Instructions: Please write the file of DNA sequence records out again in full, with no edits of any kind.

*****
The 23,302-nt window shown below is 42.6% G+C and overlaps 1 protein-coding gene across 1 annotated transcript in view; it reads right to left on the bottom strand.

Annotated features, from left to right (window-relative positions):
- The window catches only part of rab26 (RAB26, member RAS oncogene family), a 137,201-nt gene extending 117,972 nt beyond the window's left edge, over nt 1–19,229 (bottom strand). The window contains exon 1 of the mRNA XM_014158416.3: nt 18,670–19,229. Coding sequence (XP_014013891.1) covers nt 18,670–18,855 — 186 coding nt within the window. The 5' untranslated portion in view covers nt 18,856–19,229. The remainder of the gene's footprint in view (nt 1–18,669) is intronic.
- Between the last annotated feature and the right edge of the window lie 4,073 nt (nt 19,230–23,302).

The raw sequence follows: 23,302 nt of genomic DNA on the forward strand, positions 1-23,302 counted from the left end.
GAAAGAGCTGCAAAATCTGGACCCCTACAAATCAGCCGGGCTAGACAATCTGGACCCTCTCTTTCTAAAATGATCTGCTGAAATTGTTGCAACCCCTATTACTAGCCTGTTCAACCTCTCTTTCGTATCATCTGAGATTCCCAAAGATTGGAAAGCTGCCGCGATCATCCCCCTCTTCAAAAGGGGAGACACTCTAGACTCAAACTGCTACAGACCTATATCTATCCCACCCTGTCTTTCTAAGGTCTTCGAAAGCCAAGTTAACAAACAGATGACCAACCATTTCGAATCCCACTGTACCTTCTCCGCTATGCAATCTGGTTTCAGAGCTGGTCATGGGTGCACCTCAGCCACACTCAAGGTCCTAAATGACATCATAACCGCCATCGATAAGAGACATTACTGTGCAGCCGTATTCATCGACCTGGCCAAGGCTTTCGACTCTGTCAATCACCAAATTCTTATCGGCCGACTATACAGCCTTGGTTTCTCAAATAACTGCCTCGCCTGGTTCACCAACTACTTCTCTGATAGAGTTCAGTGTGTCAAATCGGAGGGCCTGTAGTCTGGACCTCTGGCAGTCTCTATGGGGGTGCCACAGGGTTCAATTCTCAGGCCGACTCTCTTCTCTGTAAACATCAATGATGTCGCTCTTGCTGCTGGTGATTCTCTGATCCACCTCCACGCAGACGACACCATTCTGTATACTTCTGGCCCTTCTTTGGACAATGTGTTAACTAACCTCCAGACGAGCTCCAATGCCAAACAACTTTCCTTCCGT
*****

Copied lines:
The 23,302-nt window shown below is 42.6% G+C and overlaps 1 protein-coding gene across 1 annotated transcript in view; it reads right to left on the bottom strand.

Annotated features, from left to right (window-relative positions):
- The window catches only part of rab26 (RAB26, member RAS oncogene family), a 137,201-nt gene extending 117,972 nt beyond the window's left edge, over nt 1–19,229 (bottom strand). The window contains exon 1 of the mRNA XM_014158416.3: nt 18,670–19,229. Coding sequence (XP_014013891.1) covers nt 18,670–18,855 — 186 coding nt within the window. The 5' untranslated portion in view covers nt 18,856–19,229. The remainder of the gene's footprint in view (nt 1–18,669) is intronic.
- Between the last annotated feature and the right edge of the window lie 4,073 nt (nt 19,230–23,302).

The raw sequence follows: 23,302 nt of genomic DNA on the forward strand, positions 1-23,302 counted from the left end.
GAAAGAGCTGCAAAATCTGGACCCCTACAAATCAGCCGGGCTAGACAATCTGGACCCTCTCTTTCTAAAATGATCTGCTGAAATTGTTGCAACCCCTATTACTAGCCTGTTCAACCTCTCTTTCGTATCATCTGAGATTCCCAAAGATTGGAAAGCTGCCGCGATCATCCCCCTCTTCAAAAGGGGAGACACTCTAGACTCAAACTGCTACAGACCTATATCTATCCCACCCTGTCTTTCTAAGGTCTTCGAAAGCCAAGTTAACAAACAGATGACCAACCATTTCGAATCCCACTGTACCTTCTCCGCTATGCAATCTGGTTTCAGAGCTGGTCATGGGTGCACCTCAGCCACACTCAAGGTCCTAAATGACATCATAACCGCCATCGATAAGAGACATTACTGTGCAGCCGTATTCATCGACCTGGCCAAGGCTTTCGACTCTGTCAATCACCAAATTCTTATCGGCCGACTATACAGCCTTGGTTTCTCAAATAACTGCCTCGCCTGGTTCACCAACTACTTCTCTGATAGAGTTCAGTGTGTCAAATCGGAGGGCCTGTAGTCTGGACCTCTGGCAGTCTCTATGGGGGTGCCACAGGGTTCAATTCTCAGGCCGACTCTCTTCTCTGTAAACATCAATGATGTCGCTCTTGCTGCTGGTGATTCTCTGATCCACCTCCACGCAGACGACACCATTCTGTATACTTCTGGCCCTTCTTTGGACAATGTGTTAACTAACCTCCAGACGAGCTCCAATGCCAAACAACTTTCCTTCCGT